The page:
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Iran “behind cyberattack on sick Boston children”


Iran was behind last year’s “despicable” cyberattack attempt on a children’s hospital in Boston, the FBI says.

Bureau chief Christopher Wray fingered the authoritarian state at a cybersecurity conference in the Massachusetts capital on Wednesday, during an address in which he summarized the threats posed by it and other nations including Russia and China.

“In the summer of 2021, hackers sponsored by the Iranian government tried to conduct one of the most despicable cyberattacks I’ve seen when they decided to go after Boston Children’s Hospital,” he said.

“We got a report from one of our intelligence partners indicating Boston Children’s was about to be targeted,” he added. “Our folks got the hospital’s team the information they needed to stop the danger right away. Quick actions by everyone involved, especially at the hospital, protected both the network and the sick kids who depend on it.”

Wray did not provide the conference with hard evidence to substantiate the claim, but experts in the field have provided a rationale for why state-backed threat actors might choose such soft targets.

“The first question when looking at the recent rise of healthcare threats is ‘why?,’” said Benny Czarny, head and founder of cybersecurity firm Opswat, “and it’s a fairly simple answer. Regardless of the threat actor, patient and insurance data and massive disruption are at the core of what they’re after.”

And cash-strapped hospitals presented malicious hackers with attack vectors that could be all too easily exploited, he added.

“Healthcare systems deal with a vast network of providers, referral networks, insurers, and more - providing multiple access points to digital patient data,” he said. “In an environment where healthcare costs are exorbitant, staff reduction and cuts in software spending can have an impact on systems not being patched. Coupled with these vulnerabilities are the challenges of managing a multi-vendor environment where patient data is shared across networks and systems.”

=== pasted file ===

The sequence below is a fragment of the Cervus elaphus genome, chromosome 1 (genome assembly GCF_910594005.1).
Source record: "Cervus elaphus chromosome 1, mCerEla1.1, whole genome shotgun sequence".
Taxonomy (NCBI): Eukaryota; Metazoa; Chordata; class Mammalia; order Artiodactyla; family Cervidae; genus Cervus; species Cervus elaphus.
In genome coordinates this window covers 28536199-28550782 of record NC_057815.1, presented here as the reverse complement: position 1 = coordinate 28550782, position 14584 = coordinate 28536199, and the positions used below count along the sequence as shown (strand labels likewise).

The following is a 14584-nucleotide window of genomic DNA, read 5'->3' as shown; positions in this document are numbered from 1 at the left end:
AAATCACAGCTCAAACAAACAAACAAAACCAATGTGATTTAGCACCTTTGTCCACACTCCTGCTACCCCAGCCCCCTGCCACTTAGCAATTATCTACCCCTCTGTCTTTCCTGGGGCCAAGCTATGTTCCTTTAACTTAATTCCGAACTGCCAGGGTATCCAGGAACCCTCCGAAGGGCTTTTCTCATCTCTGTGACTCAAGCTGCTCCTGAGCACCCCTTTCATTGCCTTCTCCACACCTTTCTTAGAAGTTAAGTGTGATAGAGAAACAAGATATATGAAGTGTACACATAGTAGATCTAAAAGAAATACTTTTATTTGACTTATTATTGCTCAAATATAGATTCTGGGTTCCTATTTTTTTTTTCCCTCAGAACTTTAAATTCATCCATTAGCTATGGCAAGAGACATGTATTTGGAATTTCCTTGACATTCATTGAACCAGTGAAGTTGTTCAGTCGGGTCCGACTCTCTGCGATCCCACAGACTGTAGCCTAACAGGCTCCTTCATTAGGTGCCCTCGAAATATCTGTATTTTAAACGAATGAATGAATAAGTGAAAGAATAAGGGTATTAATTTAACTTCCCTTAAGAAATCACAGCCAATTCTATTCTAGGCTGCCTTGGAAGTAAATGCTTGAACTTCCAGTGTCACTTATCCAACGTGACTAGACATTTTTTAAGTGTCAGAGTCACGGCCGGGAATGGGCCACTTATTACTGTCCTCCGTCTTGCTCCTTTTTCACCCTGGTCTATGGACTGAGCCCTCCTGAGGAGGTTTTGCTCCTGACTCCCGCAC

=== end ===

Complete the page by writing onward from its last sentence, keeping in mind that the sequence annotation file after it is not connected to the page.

The greatest threat of all

Wray also told the conference that while the FBI was on “combat tempo” and “laser-focused” on Russia since its invasion of Ukraine, it believed China posed a far greater long-term cyber-threat.

“We’ve seen the Russian government taking specific preparatory steps towards potential destructive attacks, here and abroad,” he said. “We’re racing out to potential targets to warn them about the looming threat, giving them technical indicators they can use to protect themselves. And we’re moving rapidly to disrupt Russian activity.”

But he added: “China is clearly a very different threat than Russia. The Chinese government is methodical, hacking in support of long-term economic goals. China operates on a scale Russia doesn’t come close to. They’ve stolen more American personal and corporate data than all nations combined.”

“China’s economy also gives it leverage and tools that Russia lacks,” he said. “For many US and foreign companies doing business in China, the cost effectively amounts to a blanket consent to state surveillance in the name of security at best.

“At worst, they’ve got to accept the risk that their sensitive information may be co-opted to serve Beijing’s geopolitical goals.”


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